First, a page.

Now, after pushing to the origin of your selected branch in GitHub, you can see your reflected changes a few seconds later on live. Awesome. We have hosted our website by just creating a git repository, checking in our code and without configuring anything. Moreover as you may have noticed it is served via HTTPS and without any costs. However, if you want to have your own customer domain read on.
Use your custom domain with GitHub Pages
After your have bought your favorite domain you can start now to link it to the hosted website on GitHub Pages. First of all you have to decide whether you want to serve it via an Apex domain, a CNAME or both. In my case I wanted to make the site accessible over the root domain as well as over the www subdomain.
Add custom domain to GitHub Pages site
The first step after you have purchased your domain is to add the domain to the GitHub Pages settings. Therefore just enter your domain in the text box “Custom domain” in the presented GitHub pages section and save it. This adds a new file CNAME to your project which indicates that your site should be served via this domain.
Setup Apex domain at your DNS provider
To setup your Apex domain you have to use the provided web interface of your DNS provider. Usually you can manually create a new DNS record with type A. This requires you to point that record to IP address(es) which in case of GitHub Pages are
22.214.171.124. Read more details here. The nasty part now is that you usually have to wait some hours (up to a day) until your DNS changes are reflected and your site gets accessible via your root domain. On Unix systems you can use
dig <your-domain> +noall +answer to check if your changes have already gone through.
Setup www subdomain
Since it is not much more effort, I (and also GitHub) recommend to set up a www subdomain as well. To do this you have to add another DNS record at your DNS provider, namely a CNAME. A CNAME does not point to one or more IP addresses but rather to a domain name which especially has the advantage of fault tolerance. In contrast to an A-record a change of the pointed IP address does not cause a downtime. Moreover your website will be reachable via
www.<your-domain>.<tld>which is how most Internet users will access it. As it is with A-records you have to consider a similar waiting time until your changes are live. Again you can use dig to check this.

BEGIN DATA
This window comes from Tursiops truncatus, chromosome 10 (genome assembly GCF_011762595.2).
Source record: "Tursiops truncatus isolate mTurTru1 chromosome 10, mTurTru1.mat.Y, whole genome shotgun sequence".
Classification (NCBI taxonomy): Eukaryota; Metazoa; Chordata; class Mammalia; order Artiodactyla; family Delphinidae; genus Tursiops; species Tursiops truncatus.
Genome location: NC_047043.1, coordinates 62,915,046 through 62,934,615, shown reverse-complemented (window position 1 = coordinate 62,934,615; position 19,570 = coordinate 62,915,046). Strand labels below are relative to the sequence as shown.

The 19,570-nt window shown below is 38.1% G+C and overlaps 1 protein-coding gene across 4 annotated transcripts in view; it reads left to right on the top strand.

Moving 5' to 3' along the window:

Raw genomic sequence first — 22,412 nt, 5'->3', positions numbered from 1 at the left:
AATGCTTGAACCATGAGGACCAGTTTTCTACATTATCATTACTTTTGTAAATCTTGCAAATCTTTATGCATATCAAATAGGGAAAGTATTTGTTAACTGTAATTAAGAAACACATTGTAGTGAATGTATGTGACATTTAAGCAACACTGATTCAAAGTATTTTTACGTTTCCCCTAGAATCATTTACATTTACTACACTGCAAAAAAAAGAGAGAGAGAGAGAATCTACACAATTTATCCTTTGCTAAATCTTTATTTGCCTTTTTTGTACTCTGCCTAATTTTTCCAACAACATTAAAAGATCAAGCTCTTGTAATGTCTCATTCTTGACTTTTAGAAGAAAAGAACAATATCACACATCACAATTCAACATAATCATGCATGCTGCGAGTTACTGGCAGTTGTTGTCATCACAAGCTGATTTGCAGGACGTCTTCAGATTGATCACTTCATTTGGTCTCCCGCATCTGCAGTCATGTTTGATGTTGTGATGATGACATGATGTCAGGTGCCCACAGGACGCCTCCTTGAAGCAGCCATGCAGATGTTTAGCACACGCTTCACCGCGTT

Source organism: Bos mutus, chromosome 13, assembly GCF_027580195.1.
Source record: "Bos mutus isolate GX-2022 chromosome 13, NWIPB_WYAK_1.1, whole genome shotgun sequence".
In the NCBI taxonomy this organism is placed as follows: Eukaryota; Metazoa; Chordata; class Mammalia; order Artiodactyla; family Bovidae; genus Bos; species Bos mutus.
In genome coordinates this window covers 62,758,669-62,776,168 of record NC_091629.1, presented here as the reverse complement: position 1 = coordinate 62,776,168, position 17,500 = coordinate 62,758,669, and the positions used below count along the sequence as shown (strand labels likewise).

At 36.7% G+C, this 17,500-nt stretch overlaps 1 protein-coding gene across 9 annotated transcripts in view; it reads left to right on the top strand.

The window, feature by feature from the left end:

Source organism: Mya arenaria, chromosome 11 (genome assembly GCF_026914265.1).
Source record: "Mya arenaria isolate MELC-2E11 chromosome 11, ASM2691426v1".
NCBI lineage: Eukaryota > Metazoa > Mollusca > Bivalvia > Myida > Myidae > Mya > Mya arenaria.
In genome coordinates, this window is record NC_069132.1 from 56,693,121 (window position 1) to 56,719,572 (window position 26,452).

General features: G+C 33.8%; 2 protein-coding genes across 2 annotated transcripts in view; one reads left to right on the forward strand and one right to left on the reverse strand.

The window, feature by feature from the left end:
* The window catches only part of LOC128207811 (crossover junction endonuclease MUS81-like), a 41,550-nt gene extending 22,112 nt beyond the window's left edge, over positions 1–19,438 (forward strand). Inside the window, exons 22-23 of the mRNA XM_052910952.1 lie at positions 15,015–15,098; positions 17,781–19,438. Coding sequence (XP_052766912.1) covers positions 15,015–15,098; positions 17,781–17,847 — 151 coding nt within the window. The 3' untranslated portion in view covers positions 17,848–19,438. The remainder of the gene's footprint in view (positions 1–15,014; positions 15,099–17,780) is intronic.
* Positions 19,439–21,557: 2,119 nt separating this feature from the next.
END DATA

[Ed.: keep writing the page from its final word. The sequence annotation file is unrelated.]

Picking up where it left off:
If you have followed this guide, your Jekyll website should be hosted on GitHub Pages and accessible via a custom domain successfully. So far so good, most of the goals seem to be already reached but as you probably have noticed the HTTPS we had earlier with the freely provided github.io url is gone. Moreover a analysis by Google’s Pagespeed will most probably show some room for improvement when it comes to caching. So, let’s fix this.
Use Cloudflare CDN to leverage caching and get free TLS
You hopefully agree with me that hosting a Jekyll site on GitHub is very easy and convenient. No manual configuration of a web server and any system administration is necessary. I think I did not promise too much. But there is nearly no advantage without a drawback and so it is the same here. Since GitHub manages everything for you when it comes to hosting, you have no opportunities to set any Cache headers or place a SSL certificate anywhere. Below the textbox where you entered your custom domain GitHub also lets you know that HTTPS cannot be enabled for a custom domain. So, what to do now? Luckily, I quickly found a solution for this by placing a CDN in front of the GitHub Pages infrastructure. Cloudflare CDN seems to be a good choice here since it first of all also provides a free plan which allows to customize caching behavior, 3 free page rules where you can setup for instance redirects and also offers a solution for the SSL challenge.
Use Cloudflare nameservers for your domain
After you have created your free Cloudflare account you can start to use it for your brand-new custom domain by following a few wizard steps. First of all you have to start scanning for your domain by entering your domain as indicated in the image below.